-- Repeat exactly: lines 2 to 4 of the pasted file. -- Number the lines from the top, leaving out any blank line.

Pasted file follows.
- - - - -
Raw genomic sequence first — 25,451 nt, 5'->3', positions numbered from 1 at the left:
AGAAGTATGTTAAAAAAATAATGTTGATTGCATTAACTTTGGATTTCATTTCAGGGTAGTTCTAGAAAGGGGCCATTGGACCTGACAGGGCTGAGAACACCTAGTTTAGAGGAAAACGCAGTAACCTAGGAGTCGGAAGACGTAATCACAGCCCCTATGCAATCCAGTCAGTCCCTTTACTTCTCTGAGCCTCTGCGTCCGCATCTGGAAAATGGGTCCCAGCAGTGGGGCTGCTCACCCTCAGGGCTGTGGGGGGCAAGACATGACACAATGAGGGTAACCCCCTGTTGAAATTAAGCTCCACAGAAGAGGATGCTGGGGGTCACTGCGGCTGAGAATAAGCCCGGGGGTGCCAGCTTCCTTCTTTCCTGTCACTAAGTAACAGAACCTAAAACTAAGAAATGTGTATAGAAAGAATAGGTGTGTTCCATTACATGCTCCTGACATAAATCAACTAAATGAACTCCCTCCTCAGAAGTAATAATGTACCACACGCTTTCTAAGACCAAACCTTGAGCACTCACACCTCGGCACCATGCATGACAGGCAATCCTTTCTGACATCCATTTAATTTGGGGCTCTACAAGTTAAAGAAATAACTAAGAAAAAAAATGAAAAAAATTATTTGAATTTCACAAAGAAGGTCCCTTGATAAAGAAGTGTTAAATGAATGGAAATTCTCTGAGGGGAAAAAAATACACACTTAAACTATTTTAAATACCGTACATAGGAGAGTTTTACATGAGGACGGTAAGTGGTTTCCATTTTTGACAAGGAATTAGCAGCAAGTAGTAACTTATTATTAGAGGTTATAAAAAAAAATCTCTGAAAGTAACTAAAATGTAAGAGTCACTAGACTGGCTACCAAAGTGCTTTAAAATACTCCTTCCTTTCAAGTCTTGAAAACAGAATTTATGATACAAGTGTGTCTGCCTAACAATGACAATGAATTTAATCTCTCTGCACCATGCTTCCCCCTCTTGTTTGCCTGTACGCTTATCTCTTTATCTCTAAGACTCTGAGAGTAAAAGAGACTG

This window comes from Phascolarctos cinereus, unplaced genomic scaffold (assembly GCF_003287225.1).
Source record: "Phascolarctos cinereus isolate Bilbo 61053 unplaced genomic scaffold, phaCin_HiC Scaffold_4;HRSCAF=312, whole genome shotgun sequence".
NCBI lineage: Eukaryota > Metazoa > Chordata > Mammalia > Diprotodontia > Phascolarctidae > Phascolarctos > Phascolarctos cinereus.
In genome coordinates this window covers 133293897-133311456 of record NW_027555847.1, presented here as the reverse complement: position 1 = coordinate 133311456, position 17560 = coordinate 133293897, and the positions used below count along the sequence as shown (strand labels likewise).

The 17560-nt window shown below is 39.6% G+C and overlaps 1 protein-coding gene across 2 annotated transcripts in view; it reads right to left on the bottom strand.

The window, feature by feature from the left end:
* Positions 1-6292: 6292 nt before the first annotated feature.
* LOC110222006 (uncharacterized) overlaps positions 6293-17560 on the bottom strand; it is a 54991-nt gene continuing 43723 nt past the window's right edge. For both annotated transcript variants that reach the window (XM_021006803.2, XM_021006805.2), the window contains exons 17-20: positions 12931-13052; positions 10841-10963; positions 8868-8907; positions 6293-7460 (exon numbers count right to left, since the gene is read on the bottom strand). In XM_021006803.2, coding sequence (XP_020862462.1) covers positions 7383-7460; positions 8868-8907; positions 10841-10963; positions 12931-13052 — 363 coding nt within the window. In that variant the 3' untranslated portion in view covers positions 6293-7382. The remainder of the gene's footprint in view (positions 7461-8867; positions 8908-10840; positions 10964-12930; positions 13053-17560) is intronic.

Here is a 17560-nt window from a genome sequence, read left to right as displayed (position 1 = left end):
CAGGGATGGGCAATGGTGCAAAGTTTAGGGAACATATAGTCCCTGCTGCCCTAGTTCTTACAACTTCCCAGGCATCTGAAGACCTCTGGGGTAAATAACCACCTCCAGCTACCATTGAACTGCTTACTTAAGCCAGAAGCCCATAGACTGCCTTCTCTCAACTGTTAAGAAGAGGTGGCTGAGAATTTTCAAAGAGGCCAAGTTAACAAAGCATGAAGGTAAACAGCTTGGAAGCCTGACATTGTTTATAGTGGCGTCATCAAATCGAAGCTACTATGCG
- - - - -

AGAAGTATGTTAAAAAAATAATGTTGATTGCATTAACTTTGGATTTCATTTCAGGGTAGTTCTAGAAAGGGGCCATTGGACCTGACAGGGCTGAGAACACCTAGTTTAGAGGAAAACGCAGTAACCTAGGAGTCGGAAGACGTAATCACAGCCCCTATGCAATCCAGTCAGTCCCTTTACTTCTCTGAGCCTCTGCGTCCGCATCTGGAAAATGGGTCCCAGCAGTGGGGCTGCTCACCCTCAGGGCTGTGGGGGGCAAGACATGACACAATGAGGGTAACCCCCTGTTGAAATTAAGCTCCACAGAAGAGGATGCTGGGGGTCACTGCGGCTGAGAATAAGCCCGGGGGTGCCAGCTTCCTTCTTTCCTGTCACTAAGTAACAGAACCTAAAACTAAGAAATGTGTATAGAAAGAATAGGTGTGTTCCATTACATGCTCCTGACATAAATCAACTAAATGAACTCCCTCCTCAGAAGTAATAATGTACCACACGCTTTCTAAGACCAAACCTTGAGCACTCACACCTCGGCACCATGCATGACAGGCAATCCTTTCTGACATCCATTTAATTTGGGGCTCTACAAGTTAAAGAAATAACTAAGAAAAAAAATGAAAAAAATTATTTGAATTTCACAAAGAAGGTCCCTTGATAAAGAAGTGTTAAATGAATGGAAATTCTCTGAGGGGAAAAAAATACACACTTAAACTATTTTAAATACCGTACATAGGAGAGTTTTACATGAGGACGGTAAGTGGTTTCCATTTTTGACAAGGAATTAGCAGCAAGTAGTAACTTATTATTAGAGGTTATAAAAAAAAATCTCTGAAAGTAACTAAAATGTAAGAGTCACTAGACTGGCTACCAAAGTGCTTTAAAATACTCCTTCCTTTCAAGTCTTGAAAACAGAATTTATGATACAAGTGTGTCTGCCTAACAATGACAATGAATTTAATCTCTCTGCACCATGCTTCCCCCTCTTGTTTGCCTGTACGCTTATCTCTTTATCTCTAAGACTCTGAGAGTAAAAGAGACTG

This window comes from Phascolarctos cinereus, unplaced genomic scaffold (assembly GCF_003287225.1).
Source record: "Phascolarctos cinereus isolate Bilbo 61053 unplaced genomic scaffold, phaCin_HiC Scaffold_4;HRSCAF=312, whole genome shotgun sequence".